Environmentally Benign Polyelectrolyte Complex That Renders Wood Flame Retardant and Mechanically Strengthened

Home structure fires are responsible for a majority of fire deaths and injuries. Wood is a key component of home construction due to its excellent mechanical properties and renewability, but it is inherently flammable. This study demonstrates the ability of a waterborne polyelectrolyte complex (PEC) to significantly increase wood’s time to ignition, while decreasing peak heat release rate and total heat release. The PEC treatment, comprised of polyethylenimine and sodium hexametaphosphate, preserves the visual aesthetic of the wood and adds little additional weight (ca. 6%), while concurrently increasing flexural modulus and flexural strength. Scanning electron microscope images after torch testing provide evidence of a microintumescent flame retardant mechanism. This unique water‐based coating provides an environmentally benign means to render wood construction much safer.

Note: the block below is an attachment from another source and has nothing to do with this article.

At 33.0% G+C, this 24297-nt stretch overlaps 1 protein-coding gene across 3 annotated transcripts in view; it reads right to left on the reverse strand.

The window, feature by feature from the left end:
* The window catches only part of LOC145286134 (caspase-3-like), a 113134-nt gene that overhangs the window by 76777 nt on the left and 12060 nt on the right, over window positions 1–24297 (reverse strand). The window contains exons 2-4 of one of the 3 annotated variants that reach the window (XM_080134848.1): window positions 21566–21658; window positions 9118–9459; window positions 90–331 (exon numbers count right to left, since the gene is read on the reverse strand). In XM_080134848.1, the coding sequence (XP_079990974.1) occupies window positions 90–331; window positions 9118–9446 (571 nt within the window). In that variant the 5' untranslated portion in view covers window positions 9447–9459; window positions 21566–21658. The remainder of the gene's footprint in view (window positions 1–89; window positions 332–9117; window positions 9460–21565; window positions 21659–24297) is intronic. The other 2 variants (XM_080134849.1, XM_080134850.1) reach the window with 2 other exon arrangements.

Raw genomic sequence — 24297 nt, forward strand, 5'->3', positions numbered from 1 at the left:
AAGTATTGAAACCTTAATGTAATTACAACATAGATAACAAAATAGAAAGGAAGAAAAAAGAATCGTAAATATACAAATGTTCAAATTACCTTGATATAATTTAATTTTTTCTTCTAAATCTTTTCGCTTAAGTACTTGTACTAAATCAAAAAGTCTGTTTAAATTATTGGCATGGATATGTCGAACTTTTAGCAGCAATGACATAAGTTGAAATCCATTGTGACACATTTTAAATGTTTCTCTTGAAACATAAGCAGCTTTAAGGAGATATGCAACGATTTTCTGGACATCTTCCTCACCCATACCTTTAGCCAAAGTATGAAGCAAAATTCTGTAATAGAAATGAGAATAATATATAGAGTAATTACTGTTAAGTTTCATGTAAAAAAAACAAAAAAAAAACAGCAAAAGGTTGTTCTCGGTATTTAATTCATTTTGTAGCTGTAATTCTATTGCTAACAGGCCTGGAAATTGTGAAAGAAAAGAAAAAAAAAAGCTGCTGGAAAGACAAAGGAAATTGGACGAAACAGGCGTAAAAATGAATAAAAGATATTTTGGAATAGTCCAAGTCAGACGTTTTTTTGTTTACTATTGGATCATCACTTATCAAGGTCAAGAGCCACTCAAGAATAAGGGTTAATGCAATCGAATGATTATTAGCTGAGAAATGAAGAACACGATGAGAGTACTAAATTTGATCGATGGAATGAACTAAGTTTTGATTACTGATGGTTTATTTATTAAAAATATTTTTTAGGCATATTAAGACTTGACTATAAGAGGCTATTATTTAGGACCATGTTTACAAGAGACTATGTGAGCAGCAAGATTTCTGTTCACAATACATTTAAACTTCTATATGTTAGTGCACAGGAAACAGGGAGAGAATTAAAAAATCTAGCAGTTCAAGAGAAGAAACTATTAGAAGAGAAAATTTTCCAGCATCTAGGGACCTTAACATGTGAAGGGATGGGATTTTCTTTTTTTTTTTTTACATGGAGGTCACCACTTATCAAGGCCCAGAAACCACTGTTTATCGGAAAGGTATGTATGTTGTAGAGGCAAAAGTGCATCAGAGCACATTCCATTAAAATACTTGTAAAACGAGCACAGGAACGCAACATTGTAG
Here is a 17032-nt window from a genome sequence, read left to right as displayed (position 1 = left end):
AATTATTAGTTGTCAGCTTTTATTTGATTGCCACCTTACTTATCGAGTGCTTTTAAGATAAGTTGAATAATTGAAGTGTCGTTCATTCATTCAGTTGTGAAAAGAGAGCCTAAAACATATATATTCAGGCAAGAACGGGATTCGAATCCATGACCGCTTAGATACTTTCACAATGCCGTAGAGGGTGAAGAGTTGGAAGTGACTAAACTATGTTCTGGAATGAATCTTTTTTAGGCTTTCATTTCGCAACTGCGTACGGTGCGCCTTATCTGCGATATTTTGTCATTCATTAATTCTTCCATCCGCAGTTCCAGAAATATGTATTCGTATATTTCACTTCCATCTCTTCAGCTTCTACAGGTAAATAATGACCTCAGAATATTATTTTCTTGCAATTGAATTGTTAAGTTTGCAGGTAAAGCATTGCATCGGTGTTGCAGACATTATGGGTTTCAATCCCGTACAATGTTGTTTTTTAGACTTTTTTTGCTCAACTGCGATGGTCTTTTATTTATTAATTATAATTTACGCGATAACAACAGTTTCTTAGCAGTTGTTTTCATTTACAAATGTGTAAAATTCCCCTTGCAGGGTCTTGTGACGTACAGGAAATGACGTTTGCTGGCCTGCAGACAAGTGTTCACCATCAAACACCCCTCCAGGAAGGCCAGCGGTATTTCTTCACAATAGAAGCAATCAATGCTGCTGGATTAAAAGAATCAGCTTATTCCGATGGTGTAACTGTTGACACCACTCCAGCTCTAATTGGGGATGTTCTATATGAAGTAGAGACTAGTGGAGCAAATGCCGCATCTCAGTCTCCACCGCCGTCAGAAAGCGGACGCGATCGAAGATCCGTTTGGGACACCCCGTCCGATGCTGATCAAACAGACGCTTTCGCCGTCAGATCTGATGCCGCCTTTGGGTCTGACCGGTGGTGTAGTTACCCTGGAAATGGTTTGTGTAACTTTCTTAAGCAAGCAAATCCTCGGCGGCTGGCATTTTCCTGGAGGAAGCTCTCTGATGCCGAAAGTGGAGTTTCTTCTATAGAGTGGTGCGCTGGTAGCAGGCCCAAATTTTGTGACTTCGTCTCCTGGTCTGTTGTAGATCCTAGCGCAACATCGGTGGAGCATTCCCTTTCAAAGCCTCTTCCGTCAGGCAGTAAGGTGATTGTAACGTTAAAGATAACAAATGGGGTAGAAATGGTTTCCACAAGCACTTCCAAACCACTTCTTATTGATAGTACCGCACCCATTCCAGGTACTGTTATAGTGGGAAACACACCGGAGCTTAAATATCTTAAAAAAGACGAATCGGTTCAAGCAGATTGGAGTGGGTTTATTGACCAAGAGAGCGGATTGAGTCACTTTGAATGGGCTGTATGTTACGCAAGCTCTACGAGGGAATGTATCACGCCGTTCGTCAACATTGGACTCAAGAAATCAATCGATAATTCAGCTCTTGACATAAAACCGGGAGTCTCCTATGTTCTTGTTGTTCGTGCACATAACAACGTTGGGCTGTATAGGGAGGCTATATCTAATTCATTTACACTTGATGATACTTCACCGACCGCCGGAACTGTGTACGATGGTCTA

Graphical Abstract

View the Source

T.J. Kolibaba, J.C. Grunlan, Macromol. Mater. Eng., 2019, 1900179.

Published in May 2019